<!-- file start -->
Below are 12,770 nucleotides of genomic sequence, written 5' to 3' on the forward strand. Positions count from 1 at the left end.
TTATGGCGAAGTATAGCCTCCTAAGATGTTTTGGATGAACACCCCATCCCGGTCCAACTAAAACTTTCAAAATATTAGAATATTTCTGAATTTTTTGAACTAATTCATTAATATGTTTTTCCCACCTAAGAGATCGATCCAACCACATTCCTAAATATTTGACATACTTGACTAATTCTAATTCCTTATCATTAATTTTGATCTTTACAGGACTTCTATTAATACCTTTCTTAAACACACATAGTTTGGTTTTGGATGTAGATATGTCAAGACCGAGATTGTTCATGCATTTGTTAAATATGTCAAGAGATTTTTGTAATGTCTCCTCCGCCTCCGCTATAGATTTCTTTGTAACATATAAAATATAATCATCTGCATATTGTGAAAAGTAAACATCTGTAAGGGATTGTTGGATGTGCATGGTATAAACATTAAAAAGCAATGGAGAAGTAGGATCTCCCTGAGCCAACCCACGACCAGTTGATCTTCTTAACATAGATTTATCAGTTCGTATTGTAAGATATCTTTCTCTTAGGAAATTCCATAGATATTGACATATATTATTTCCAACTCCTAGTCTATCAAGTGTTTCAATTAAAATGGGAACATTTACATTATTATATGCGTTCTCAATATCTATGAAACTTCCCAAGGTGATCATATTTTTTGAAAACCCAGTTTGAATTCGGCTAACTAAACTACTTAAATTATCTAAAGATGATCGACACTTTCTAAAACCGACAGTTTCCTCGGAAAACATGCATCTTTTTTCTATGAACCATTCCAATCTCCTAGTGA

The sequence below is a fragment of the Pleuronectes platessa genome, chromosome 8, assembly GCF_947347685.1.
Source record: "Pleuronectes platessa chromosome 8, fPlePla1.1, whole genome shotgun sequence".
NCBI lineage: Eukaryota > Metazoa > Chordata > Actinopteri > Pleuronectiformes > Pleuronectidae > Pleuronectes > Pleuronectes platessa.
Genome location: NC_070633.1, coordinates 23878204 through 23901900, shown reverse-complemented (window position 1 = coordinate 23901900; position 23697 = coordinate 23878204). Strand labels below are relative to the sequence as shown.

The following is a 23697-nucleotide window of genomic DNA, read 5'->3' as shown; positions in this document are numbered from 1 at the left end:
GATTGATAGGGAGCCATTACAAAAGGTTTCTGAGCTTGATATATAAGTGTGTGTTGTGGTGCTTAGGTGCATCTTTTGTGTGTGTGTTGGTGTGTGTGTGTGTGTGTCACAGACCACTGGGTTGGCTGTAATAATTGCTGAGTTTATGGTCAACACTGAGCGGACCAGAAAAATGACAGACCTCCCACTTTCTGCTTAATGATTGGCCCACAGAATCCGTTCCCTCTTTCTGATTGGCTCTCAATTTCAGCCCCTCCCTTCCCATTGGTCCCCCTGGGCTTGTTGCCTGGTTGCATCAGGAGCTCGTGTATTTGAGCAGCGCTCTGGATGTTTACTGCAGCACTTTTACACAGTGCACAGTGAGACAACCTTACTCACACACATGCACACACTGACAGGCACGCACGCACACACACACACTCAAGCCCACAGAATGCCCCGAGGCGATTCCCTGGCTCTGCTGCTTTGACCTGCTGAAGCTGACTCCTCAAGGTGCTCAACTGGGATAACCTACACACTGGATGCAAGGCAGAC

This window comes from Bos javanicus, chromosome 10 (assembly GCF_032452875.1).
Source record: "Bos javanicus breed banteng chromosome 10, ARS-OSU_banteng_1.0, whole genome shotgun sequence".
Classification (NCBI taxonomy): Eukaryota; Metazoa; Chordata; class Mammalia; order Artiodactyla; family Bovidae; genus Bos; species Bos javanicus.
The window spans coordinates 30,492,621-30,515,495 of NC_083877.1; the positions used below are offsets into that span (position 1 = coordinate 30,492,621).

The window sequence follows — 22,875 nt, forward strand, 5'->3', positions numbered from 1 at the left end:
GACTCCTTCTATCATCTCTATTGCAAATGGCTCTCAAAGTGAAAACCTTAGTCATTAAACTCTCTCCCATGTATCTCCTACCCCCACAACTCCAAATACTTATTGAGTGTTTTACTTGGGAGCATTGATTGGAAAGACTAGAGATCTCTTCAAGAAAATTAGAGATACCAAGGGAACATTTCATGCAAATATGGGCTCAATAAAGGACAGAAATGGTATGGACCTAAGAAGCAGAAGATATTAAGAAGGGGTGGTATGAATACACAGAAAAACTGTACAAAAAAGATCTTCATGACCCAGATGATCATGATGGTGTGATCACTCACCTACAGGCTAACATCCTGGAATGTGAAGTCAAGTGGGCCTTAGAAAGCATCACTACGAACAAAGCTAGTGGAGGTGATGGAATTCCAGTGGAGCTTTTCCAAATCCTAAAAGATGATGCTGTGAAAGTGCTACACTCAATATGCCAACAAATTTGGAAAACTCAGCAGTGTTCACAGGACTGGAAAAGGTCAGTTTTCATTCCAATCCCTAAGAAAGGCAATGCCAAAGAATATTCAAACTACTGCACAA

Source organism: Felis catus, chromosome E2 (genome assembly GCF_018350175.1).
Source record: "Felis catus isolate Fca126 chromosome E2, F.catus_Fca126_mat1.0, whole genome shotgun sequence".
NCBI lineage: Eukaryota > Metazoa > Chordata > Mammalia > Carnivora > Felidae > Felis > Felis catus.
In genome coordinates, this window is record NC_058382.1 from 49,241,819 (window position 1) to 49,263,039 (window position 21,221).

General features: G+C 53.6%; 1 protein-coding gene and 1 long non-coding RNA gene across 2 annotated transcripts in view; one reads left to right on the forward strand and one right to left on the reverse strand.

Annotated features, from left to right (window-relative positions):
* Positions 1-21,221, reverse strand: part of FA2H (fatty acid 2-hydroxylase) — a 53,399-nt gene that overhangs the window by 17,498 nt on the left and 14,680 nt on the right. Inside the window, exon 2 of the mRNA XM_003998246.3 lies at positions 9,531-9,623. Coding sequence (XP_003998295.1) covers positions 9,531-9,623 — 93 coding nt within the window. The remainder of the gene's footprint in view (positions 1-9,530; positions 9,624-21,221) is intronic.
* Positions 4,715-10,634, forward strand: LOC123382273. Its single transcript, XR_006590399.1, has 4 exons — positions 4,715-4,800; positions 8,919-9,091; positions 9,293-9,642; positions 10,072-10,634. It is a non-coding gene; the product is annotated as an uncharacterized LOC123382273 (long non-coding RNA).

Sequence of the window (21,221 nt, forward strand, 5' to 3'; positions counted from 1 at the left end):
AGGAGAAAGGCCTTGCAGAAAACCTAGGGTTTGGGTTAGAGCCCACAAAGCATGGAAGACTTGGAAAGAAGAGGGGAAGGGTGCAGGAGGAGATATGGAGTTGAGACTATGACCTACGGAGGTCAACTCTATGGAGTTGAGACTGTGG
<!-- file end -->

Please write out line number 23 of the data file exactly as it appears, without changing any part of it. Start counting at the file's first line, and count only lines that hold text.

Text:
Sequence of the window (21,221 nt, forward strand, 5' to 3'; positions counted from 1 at the left end):